BEFORE TRADING, ONE SHOULD BE AWARE THAT WITH POTENTIAL PROFITS THERE IS ALSO POTENTIAL FOR LOSSES, WHICH MAY BE VERY LARGE. YOU SHOULD READ THE “RISK DISCLOSURE STATEMENT” AND “OPTION DISCLOSURE STATEMENT” AND SHOULD UNDERSTAND THE RISKS BEFORE TRADING. COMMODITY TRADING MAY NOT BE SUITABLE FOR RECIPIENTS OF THIS PUBLICATION. THOSE ACTING ON THIS INFORMATION ARE RESPONSIBLE FOR THEIR OWN ACTIONS. ALTHOUGH EVERY REASONABLE ATTEMPT HAS BEEN MADE TO ENSURE THE ACCURACY OF THE INFORMATION PROVIDED, UTTERBACK MARKETING SERVICES INC. ASSUMES NO RESPONSIBILITY FOR ANY ERRORS OR OMISSIONS. ANY REPUBLICATION OR OTHER USE OF THIS INFORMATION AND THOUGHTS EXPRESSED HEREIN WITHOUT THE WRITTEN PERMISSION OF UTTERBACK MARKETING SERVICES INC. IS STRICTLY PROHIBITED. COPYRIGHT UTTERBACK MARKETING SERVICES INC. 2010.
 

Market down and producer sentiment is subdued!

Jul 26, 2010
I spoke at Purdue’s Top Producer workshop and Farm Journal’s Corn College last week. Producers were neither bullish or bearish about the market. Overall, I would have to suggest the attitude seems to be very subdued. This behavior is not really a surprise in light of the significant price movement we have seen before and after the USDA acreage report. Right now, I would suggest we have a very good crop coming on board overall, with a lot of holes due to the June rain. The test weights will be good as contrast to last year. My bias continues to be that we will be surprised as to how good the crop will be once the final numbers come in but the Chinese buying pattern will keep lows tempered. 
Long term, the real concern will be how much weakness will the domestic and international economy experience over the next year. Bottomline: December 2010 corn will have difficulty staying below $3.40 for any length of time but equally it will have difficulty spending much time above $4.25. This range-bound type market will be difficult for trend followers since no trend exists. It will also be difficult for clients who are long out-of-the-money calls or puts since the risk volatility will tend to drop as we move into fall and time value will occur. Subsequently the cost of the premium will be greater than the flat up or down side potential of the market.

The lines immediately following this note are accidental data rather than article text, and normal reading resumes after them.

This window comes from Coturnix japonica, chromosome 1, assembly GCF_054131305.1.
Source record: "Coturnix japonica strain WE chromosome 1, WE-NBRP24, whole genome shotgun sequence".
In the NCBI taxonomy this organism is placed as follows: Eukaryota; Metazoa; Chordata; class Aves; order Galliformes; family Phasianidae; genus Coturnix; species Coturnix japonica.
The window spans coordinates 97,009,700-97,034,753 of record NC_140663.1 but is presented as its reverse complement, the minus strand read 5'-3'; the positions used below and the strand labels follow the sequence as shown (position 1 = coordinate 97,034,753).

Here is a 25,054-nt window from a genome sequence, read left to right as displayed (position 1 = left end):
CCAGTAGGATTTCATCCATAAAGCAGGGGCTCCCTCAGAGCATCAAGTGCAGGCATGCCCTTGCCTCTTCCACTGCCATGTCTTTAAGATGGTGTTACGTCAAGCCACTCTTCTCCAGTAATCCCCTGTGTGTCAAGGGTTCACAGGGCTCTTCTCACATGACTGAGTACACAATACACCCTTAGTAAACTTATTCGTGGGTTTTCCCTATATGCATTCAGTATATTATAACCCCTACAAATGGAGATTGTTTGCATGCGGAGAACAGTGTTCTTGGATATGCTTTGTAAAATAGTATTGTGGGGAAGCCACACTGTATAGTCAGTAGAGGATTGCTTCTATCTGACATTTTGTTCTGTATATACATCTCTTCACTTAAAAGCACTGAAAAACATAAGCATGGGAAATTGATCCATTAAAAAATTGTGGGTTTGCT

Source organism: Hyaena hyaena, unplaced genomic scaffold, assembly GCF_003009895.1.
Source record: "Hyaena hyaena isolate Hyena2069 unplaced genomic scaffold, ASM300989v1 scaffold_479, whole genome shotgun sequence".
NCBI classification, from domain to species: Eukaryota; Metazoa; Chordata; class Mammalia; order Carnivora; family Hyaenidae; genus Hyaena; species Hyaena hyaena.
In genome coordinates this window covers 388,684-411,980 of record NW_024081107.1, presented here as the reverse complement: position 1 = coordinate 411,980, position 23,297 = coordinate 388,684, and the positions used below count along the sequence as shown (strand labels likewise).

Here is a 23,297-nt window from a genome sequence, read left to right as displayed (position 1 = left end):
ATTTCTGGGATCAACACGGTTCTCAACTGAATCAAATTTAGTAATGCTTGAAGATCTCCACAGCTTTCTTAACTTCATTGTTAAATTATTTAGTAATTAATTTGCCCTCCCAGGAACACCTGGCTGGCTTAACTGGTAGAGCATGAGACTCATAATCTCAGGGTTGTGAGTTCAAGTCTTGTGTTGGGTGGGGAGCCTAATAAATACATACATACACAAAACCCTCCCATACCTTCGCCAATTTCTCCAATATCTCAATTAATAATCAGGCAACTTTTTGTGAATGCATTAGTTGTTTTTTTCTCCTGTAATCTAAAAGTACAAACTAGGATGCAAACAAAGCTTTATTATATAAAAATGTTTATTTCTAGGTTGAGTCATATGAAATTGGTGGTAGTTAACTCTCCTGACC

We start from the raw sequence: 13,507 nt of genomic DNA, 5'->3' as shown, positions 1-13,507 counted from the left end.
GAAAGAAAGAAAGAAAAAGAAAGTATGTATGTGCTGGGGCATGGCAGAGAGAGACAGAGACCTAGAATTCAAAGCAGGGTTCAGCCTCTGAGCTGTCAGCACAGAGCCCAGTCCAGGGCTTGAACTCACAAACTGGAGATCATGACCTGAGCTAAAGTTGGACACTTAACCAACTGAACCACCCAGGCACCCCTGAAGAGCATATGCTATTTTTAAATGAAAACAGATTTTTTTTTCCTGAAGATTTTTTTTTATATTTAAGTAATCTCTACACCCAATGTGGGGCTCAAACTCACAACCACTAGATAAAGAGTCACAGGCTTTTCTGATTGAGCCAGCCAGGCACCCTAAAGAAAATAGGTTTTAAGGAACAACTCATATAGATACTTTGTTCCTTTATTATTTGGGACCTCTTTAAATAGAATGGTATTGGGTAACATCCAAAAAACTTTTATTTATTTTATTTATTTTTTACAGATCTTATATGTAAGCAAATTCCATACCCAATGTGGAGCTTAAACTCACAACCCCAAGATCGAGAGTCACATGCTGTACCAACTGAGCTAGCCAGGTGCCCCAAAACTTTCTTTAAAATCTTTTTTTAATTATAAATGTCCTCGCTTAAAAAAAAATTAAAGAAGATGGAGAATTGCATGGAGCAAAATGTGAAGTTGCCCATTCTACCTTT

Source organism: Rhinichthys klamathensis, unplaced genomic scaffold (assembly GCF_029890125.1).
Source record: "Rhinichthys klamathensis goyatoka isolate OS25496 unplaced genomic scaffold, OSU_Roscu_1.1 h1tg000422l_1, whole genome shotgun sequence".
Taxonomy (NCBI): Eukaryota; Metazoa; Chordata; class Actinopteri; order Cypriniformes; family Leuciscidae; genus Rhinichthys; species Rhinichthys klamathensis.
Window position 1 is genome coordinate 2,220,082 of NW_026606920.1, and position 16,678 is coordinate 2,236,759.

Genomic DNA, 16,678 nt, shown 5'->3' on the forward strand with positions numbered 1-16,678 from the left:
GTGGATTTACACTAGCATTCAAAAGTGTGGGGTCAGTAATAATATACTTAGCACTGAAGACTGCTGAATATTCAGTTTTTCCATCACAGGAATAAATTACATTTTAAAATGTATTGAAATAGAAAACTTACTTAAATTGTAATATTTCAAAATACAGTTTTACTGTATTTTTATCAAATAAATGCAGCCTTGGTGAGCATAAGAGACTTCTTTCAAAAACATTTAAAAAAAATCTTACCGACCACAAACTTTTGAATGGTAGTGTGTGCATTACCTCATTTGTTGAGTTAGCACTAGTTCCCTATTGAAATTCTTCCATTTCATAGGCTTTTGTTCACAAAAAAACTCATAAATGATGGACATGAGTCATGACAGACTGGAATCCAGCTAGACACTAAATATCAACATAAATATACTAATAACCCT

BEFORE TRADING, ONE SHOULD BE AWARE THAT WITH POTENTIAL PROFITS THERE IS ALSO POTENTIAL FOR LOSSES, WHICH MAY BE VERY LARGE. YOU SHOULD READ THE “RISK DISCLOSURE STATEMENT” AND “OPTION DISCLOSURE STATEMENT” AND SHOULD UNDERSTAND THE RISKS BEFORE TRADING. COMMODITY TRADING MAY NOT BE SUITABLE FOR RECIPIENTS OF THIS PUBLICATION. THOSE ACTING ON THIS INFORMATION ARE RESPONSIBLE FOR THEIR OWN ACTIONS. ALTHOUGH EVERY REASONABLE ATTEMPT HAS BEEN MADE TO ENSURE THE ACCURACY OF THE INFORMATION PROVIDED, UTTERBACK MARKETING SERVICES INC. ASSUMES NO RESPONSIBILITY FOR ANY ERRORS OR OMISSIONS. ANY REPUBLICATION OR OTHER USE OF THIS INFORMATION AND THOUGHTS EXPRESSED HEREIN WITHOUT THE WRITTEN PERMISSION OF UTTERBACK MARKETING SERVICES INC. IS STRICTLY PROHIBITED. COPYRIGHT UTTERBACK MARKETING SERVICES INC. 2010.
 
 

Grain Market is all About Supply!

Jul 20, 2010
Today’s sharp price break is the bad part of weather markets.  We have seen the December corn price retract back to the technical support of $3.92 to $3.96, which is about a third of the $3.45 to $4.10 price move. If the market is going to go higher, one should not expect much more than a three-day break. 

Its now all about supply. How many acres have we lost due to too much rain? Second, will the good areas offset the bad areas? Crops around me are looking good so it’s may be difficult to be objective but overall I’m growing more confident we will not drop yield below the 161 bu. level like the bulls are arguing but neither will we go above 166 bu. level like the bears are suggesting. This suggests ending carryover in the 1.2 billion to 1.35 billion range. It’s adequate but could become tighter if demand exceeds expectation. 

Bottom line: If the bulls can’t push their advantage in the next 5 to 10 days, I believe they will take a break and we will see a seasonal decline into September. As for downside risk, it’s currently very difficult for me to argue a low below $3.45 in December corn but equally very difficult to argue much above $4.20. Long term I still believe the December 2011 contract must attract at least 3 million to 4 million more corn acres. Some will come from wheat but a lot may come from beans. To do this December 2011 contracts should have a strong price move up in the March to May time period into the $4.50-plus level.         

BEFORE TRADING, ONE SHOULD BE AWARE THAT WITH POTENTIAL PROFITS THERE IS ALSO POTENTIAL FOR LOSSES, WHICH MAY BE VERY LARGE. YOU SHOULD READ THE “RISK DISCLOSURE STATEMENT” AND “OPTION DISCLOSURE STATEMENT” AND SHOULD UNDERSTAND THE RISKS BEFORE TRADING. COMMODITY TRADING MAY NOT BE SUITABLE FOR RECIPIENTS OF THIS PUBLICATION. THOSE ACTING ON THIS INFORMATION ARE RESPONSIBLE FOR THEIR OWN ACTIONS. ALTHOUGH EVERY REASONABLE ATTEMPT HAS BEEN MADE TO ENSURE THE ACCURACY OF THE INFORMATION PROVIDED, UTTERBACK MARKETING SERVICES INC. ASSUMES NO RESPONSIBILITY FOR ANY ERRORS OR OMISSIONS. ANY REPUBLICATION OR OTHER USE OF THIS INFORMATION AND THOUGHTS EXPRESSED HEREIN WITHOUT THE WRITTEN PERMISSION OF UTTERBACK MARKETING SERVICES INC. IS STRICTLY PROHIBITED. COPYRIGHT UTTERBACK MARKETING SERVICES INC. 2010.